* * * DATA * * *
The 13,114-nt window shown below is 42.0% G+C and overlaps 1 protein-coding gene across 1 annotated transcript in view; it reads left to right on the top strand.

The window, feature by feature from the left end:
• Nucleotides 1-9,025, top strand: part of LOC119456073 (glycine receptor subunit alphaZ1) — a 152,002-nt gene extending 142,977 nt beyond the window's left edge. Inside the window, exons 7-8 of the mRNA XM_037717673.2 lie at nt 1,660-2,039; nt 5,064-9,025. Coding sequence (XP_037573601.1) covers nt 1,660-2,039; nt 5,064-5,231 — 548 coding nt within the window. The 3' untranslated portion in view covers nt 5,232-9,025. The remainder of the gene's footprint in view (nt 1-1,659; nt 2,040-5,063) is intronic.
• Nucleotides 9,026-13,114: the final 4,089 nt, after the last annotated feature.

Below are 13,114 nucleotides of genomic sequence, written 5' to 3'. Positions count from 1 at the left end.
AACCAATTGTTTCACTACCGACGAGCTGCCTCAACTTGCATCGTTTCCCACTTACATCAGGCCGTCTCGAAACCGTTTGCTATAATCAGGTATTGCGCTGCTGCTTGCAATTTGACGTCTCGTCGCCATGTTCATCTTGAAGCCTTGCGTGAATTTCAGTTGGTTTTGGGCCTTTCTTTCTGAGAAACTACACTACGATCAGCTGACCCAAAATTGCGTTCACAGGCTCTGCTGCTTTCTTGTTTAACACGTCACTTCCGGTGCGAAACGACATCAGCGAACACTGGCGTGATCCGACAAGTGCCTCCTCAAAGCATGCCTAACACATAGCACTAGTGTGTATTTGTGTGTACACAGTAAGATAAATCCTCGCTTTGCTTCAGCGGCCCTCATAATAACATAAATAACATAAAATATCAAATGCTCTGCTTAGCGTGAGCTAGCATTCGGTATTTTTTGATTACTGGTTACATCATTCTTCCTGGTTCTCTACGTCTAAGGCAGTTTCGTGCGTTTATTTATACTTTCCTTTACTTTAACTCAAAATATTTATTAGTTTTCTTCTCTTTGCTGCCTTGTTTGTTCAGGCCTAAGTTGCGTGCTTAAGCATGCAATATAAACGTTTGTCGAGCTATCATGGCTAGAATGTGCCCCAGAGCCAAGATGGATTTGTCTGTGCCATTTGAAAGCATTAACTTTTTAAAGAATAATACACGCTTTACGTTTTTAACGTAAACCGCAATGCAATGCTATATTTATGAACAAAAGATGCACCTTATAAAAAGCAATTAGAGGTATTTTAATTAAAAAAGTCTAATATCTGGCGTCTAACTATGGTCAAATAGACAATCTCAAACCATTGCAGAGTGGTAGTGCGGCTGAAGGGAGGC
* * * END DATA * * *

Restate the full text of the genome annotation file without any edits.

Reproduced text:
The 13,114-nt window shown below is 42.0% G+C and overlaps 1 protein-coding gene across 1 annotated transcript in view; it reads left to right on the top strand.

The window, feature by feature from the left end:
• Nucleotides 1-9,025, top strand: part of LOC119456073 (glycine receptor subunit alphaZ1) — a 152,002-nt gene extending 142,977 nt beyond the window's left edge. Inside the window, exons 7-8 of the mRNA XM_037717673.2 lie at nt 1,660-2,039; nt 5,064-9,025. Coding sequence (XP_037573601.1) covers nt 1,660-2,039; nt 5,064-5,231 — 548 coding nt within the window. The 3' untranslated portion in view covers nt 5,232-9,025. The remainder of the gene's footprint in view (nt 1-1,659; nt 2,040-5,063) is intronic.
• Nucleotides 9,026-13,114: the final 4,089 nt, after the last annotated feature.

Below are 13,114 nucleotides of genomic sequence, written 5' to 3'. Positions count from 1 at the left end.
AACCAATTGTTTCACTACCGACGAGCTGCCTCAACTTGCATCGTTTCCCACTTACATCAGGCCGTCTCGAAACCGTTTGCTATAATCAGGTATTGCGCTGCTGCTTGCAATTTGACGTCTCGTCGCCATGTTCATCTTGAAGCCTTGCGTGAATTTCAGTTGGTTTTGGGCCTTTCTTTCTGAGAAACTACACTACGATCAGCTGACCCAAAATTGCGTTCACAGGCTCTGCTGCTTTCTTGTTTAACACGTCACTTCCGGTGCGAAACGACATCAGCGAACACTGGCGTGATCCGACAAGTGCCTCCTCAAAGCATGCCTAACACATAGCACTAGTGTGTATTTGTGTGTACACAGTAAGATAAATCCTCGCTTTGCTTCAGCGGCCCTCATAATAACATAAATAACATAAAATATCAAATGCTCTGCTTAGCGTGAGCTAGCATTCGGTATTTTTTGATTACTGGTTACATCATTCTTCCTGGTTCTCTACGTCTAAGGCAGTTTCGTGCGTTTATTTATACTTTCCTTTACTTTAACTCAAAATATTTATTAGTTTTCTTCTCTTTGCTGCCTTGTTTGTTCAGGCCTAAGTTGCGTGCTTAAGCATGCAATATAAACGTTTGTCGAGCTATCATGGCTAGAATGTGCCCCAGAGCCAAGATGGATTTGTCTGTGCCATTTGAAAGCATTAACTTTTTAAAGAATAATACACGCTTTACGTTTTTAACGTAAACCGCAATGCAATGCTATATTTATGAACAAAAGATGCACCTTATAAAAAGCAATTAGAGGTATTTTAATTAAAAAAGTCTAATATCTGGCGTCTAACTATGGTCAAATAGACAATCTCAAACCATTGCAGAGTGGTAGTGCGGCTGAAGGGAGGC